The two embracing figures in this image are likely meant to also promote and celebrate acceptance of homosexual relationships. This was a key message throughout much of Haring's work, as he wished to challenge the traditional views of the Catholic and fundamentalist churches toward homosexuality (having himself been an active member of the Jesus People throughout his teen years). By including lines radiating outward from the figures (a common motif in religious artworks, such as in representations of the Virgin Mary), Haring borrowed religious iconography in order to suggest the figures' spiritual redemption through their love for one another.
Art critic and curator Bruce D. Kurtz notes that "most of Haring's figures are without gender, race, age (except the Radiant Child), or even facial features. They represent humankind, not men or women, not whites or blacks, Hispanics, Asians, or Native Americans, not adults, the elderly, or children, but everyone." The accessibility of Haring's works were also enhanced by their frequent placement in public spaces, like city streets and subway signs, inviting people of all cultures, classes, and educational backgrounds to engage with the work, an egalitarian and evangelistic attitude at odds with the elitism of the established art world of the 1980s. Like other artists of the East Village scene, Haring was keen to make his work accessible, engaging and fun.
In 1986 in SoHo, Haring opened the Pop Shop, which he referred to as an "antigallery", where visitors could purchase posters, T-shirts, and other objects designed by Haring for low prices. Visual Studies professor Natalie E. Phillips asserts that through the Pop Shop, Haring "made his work available to a much broader range of people, and countered the notion that true art is a rare and precious thing appreciated by only a select few".
This work is one of many joint projects between two female artists who created several interventions in public spaces together. The two artists are Lady Pink, a graffiti artist who worked with spray paint, and Jenny Holzer, who, at that time, frequently worked with wheat paste posters and is known for incorporating text into her works, commenting on war, politics, violence, human behaviour, consumer society, and the divide between social classes. Collaborations like these frequently occurred amongst the East Village artists, and was encouraged by curators like Patti Astor, founder of the FUN Gallery.
In the mid 1980s, Holzer invited Lady Pink to come to her studio on the Lower East Side, where the two collaborated on several works on canvas. Lady Pink would paint an image, on top of which Holzer would superimpose phrases from her Survival Series (1983). Other works in the series featured phrases like "DON'T SHOOT CIVILIANS", "TRUST VISIONS THAT DON'T FEATURE BUCKETS OF BLOOD", "IF YOU ARE CONSIDERED USELESS NO ONE WILL FEED YOU ANYMORE", and "MEN DON'T PROTECT YOU ANYMORE".
The work pictured here indicates the pervasive fear of nuclear threat during the 1980s. The fiery red figures, one of whom has their black skeleton visible, mouth open and head thrown back as if howling in pain, appear as if depicted at the moment of being struck by a nuclear blast. This image suggests through Holzer's text the inability of escape as all humans share a world, a simple statement juxtaposed against the horror of violence on an unremarkable city street. Several other East Village artists, such as Keith Haring, also explored the idea of nuclear threat in their works. Artist Kenny Scharf explained that "in the 1980s, everyone was afraid of the bomb. In New York City, we thought we should have as much fun as possible now because soon we will all blow up! Let's party hard! Let's party harder than anyone has ever partied!"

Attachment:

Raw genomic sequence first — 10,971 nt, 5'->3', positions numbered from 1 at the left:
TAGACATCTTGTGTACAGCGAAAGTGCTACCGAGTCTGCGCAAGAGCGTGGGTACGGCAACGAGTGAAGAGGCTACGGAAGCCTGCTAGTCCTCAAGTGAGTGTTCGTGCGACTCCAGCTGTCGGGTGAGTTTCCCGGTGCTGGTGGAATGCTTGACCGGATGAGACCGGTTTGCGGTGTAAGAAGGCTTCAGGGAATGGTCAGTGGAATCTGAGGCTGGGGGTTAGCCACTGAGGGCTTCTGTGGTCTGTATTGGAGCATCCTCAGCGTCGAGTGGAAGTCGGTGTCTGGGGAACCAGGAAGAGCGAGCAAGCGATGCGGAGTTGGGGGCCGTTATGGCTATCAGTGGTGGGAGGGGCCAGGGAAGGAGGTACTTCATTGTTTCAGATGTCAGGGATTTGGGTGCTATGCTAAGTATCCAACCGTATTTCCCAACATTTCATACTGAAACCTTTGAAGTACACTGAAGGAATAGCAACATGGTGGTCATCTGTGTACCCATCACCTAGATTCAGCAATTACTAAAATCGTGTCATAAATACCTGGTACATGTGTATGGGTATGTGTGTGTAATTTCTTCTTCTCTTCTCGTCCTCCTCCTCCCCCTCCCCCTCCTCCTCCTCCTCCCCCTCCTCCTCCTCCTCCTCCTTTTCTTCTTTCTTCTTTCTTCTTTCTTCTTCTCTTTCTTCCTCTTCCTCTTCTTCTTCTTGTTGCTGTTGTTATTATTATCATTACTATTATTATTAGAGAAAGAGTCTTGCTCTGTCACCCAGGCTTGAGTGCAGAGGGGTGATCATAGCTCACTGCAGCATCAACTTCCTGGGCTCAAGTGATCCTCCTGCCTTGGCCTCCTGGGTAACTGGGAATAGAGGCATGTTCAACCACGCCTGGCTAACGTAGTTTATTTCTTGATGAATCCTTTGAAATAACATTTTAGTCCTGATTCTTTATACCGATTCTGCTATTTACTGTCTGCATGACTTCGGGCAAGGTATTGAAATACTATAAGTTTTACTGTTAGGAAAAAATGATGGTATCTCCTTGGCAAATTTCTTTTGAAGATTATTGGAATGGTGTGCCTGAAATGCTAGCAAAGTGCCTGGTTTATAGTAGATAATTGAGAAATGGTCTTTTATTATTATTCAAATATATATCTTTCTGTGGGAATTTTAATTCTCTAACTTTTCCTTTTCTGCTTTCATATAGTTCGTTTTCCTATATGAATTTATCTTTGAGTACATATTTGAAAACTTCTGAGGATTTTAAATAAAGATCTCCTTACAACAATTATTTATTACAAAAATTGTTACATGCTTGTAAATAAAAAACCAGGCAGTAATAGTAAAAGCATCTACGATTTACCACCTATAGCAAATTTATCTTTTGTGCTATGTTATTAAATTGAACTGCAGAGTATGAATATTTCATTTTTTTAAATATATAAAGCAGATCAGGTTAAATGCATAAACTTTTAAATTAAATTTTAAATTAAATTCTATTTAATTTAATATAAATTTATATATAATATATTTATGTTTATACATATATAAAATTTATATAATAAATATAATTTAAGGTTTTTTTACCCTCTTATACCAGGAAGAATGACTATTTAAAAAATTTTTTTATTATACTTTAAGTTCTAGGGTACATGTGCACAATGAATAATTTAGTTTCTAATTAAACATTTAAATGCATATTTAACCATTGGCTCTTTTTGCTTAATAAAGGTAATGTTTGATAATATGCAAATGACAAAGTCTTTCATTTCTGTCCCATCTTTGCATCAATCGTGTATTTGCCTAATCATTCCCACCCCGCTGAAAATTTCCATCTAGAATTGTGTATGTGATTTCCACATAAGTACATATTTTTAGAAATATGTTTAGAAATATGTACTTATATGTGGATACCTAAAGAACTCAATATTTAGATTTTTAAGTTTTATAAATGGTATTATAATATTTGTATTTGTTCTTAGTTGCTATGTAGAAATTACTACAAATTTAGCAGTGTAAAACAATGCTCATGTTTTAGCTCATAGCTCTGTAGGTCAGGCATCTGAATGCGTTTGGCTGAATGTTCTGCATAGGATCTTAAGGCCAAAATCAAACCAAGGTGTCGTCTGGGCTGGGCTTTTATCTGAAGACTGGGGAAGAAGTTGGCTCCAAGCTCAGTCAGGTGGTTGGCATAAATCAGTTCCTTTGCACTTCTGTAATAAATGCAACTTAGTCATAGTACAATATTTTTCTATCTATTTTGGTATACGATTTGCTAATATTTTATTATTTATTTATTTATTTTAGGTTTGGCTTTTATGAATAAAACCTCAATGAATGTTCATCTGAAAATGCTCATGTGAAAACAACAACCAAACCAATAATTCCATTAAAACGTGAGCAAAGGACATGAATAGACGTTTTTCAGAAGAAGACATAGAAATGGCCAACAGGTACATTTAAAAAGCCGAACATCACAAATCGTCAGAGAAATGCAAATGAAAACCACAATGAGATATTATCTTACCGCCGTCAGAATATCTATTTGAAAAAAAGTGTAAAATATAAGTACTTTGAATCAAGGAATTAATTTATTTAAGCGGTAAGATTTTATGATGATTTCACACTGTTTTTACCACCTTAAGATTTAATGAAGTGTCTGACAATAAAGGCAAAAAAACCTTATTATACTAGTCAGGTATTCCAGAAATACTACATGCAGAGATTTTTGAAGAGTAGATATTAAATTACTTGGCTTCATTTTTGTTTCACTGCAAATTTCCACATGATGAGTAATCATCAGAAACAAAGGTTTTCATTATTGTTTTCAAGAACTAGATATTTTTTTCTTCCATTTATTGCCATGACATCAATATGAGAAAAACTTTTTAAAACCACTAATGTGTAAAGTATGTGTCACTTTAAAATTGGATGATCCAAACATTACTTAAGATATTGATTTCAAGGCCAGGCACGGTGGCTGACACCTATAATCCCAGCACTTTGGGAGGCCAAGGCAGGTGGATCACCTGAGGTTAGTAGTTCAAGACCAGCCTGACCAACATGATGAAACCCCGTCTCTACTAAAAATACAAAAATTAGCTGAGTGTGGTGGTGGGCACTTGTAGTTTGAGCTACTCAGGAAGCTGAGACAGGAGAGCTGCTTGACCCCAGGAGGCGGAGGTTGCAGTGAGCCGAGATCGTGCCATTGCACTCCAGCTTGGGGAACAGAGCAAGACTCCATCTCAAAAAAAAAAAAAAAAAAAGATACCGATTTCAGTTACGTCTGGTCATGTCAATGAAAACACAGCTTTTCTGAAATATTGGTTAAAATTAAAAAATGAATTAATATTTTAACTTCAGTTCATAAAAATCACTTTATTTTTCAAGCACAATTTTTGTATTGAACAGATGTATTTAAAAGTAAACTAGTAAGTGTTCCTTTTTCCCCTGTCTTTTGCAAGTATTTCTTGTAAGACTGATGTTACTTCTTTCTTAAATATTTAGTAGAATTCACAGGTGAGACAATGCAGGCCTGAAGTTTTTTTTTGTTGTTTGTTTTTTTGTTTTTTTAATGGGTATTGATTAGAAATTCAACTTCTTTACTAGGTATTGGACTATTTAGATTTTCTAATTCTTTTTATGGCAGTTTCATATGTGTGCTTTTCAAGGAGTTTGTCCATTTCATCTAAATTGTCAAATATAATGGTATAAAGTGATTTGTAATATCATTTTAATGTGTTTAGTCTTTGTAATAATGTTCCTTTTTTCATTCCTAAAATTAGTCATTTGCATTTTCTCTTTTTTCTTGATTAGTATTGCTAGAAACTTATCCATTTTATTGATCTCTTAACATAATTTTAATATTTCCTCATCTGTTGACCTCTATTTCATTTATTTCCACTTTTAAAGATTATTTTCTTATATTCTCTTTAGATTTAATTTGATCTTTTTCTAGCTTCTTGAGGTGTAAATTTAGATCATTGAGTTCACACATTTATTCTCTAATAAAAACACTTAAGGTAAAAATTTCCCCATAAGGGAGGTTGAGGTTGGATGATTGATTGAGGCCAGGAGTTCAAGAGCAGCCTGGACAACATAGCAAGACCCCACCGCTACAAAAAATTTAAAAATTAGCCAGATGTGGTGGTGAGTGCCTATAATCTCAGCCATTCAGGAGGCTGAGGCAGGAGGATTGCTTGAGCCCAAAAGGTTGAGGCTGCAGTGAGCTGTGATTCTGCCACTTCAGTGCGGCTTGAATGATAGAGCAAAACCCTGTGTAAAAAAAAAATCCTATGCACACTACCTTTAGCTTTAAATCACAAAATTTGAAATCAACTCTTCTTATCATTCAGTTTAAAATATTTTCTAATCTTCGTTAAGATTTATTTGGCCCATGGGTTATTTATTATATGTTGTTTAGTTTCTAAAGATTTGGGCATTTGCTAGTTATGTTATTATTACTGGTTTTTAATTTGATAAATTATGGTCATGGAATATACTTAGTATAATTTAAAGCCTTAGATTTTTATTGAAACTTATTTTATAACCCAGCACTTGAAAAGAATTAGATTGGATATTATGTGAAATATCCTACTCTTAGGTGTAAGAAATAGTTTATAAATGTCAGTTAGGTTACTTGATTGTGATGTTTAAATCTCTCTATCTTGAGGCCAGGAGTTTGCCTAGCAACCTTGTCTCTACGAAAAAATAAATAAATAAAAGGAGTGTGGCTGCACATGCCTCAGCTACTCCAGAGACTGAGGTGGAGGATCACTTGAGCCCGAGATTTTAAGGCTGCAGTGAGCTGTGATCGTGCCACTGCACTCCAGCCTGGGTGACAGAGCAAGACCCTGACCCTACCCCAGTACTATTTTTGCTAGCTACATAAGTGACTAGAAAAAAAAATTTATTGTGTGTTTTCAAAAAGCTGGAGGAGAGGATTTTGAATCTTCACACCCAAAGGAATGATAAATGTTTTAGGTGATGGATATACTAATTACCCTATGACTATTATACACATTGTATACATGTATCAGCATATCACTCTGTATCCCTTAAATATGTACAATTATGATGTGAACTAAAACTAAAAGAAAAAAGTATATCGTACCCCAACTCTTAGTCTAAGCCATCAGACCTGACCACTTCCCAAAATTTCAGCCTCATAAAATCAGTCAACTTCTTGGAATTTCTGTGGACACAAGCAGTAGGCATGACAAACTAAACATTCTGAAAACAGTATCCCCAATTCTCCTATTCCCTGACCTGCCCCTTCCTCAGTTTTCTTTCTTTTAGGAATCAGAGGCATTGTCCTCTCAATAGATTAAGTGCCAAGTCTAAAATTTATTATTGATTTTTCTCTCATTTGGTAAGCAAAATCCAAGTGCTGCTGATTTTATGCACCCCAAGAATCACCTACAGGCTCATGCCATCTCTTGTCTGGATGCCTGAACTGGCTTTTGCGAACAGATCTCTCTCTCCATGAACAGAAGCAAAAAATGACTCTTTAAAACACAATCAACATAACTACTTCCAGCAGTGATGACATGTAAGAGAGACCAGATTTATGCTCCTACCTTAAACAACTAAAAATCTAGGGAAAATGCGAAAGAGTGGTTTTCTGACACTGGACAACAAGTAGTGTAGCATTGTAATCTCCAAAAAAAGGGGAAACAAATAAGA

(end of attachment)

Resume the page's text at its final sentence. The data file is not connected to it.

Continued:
The placement of art into public spaces was an important activity for many East Village artists, hence Holzer's collaboration with Lady Pink. As art writer and critic Grace Glueck explains, these artists wanted art to "abandon its traditional distance from life and make closer contact with a larger public". Holzer once explained that "My legacy from growing up in the 60's is that I want to make art that's understandable, has some relevance and importance to almost anyone. And once I've made the stuff, the idea is get it out to the people. I want them to encounter it in different ways, find it on the street, in electric signs and so forth."
Useful Resources on East Village Art
- Art After Midnight: The East Village SceneBy Steven Hager
- Jean-Michel BasquiatOur PickBy Dieter Buchhart, Glenn O'Brien, Jean-Louis Prat, and Susanne Reichling
- Taschen Men's BasquiatOur PickBy Leonhard Emmerling
- HaringBy Alexandra Kolossa
- Mark Kostabi and the East Village Scene 1983-1987By Baird Jones
- Jean-Michel BasquiatBy Dieter Buchhart
- The NotebooksBy Jean-Michel Basquiat and Larry Warsh
- Keith Haring (Rizzoli Classics)Our PickBy Jeffrey Deitch
- Keith Haring: The Political LineOur PickBy Dieter Buchhart, Julian Cox, Robert Farris Thompson, and Julian Myers-Szupinska
- East Village SceneBy Janet Kardon and Carlo McCormick
- The Artists Who Defined the East Village's Avant-Garde SceneOur PickBy M. H. Miller / The New York Times Style Magazine / April 17, 2018
- Art Boom Slows In the East VillageBy Douglas C. McGill / The New York Times / July 25, 1987
- The Explosive Rise - and Inevitable Downfall - of the East Village Art SceneBy Miss Rosen / Document / September 25, 2019
- One Brief, Scuzzy MomentOur PickBy Gary Indiana / New York Magazine / November 26, 2004
- Gallery View; A Gallery Scene that Pioneers in New TerritoriesOur PickBy Grace Glueck / The New York Times / June 26, 1983
- Jeff Koons is BackOur PickBy Ingrid Sischy / Vanity Fair / June 16, 2014
- How Jeff Koons Became a SuperstarOur PickBy Ann Landi / ARTnews / November 1, 2007
- Interview with Peter Halley by Kathryn HixsonOur PickBy Kathryn Hixson / "Peter Halley: Oeuvres de 1982 à 1991" exhibition catalogue, CAPC, Musee d'Art Contemporain / 1991
- Collaborative Projects Inc. (Colab), Times Square Show, 1980Our PickBy Alhena Katsof / The Artist as Curator: An Anthology / 2017
- With East Village exhibition, the art of Jean-Michel Basquiat comes homePBS NewsHour
- Patti Astor Fun Gallery TourOur PickMOCAtv
- Jean Michel Basquiat Fun Gallery Crosby St Studio 1982Our PickThe Art Channel
- Wild StyleOur PickFeature-length graffiti documentary directed and produced by Charlie Ahearn in 1983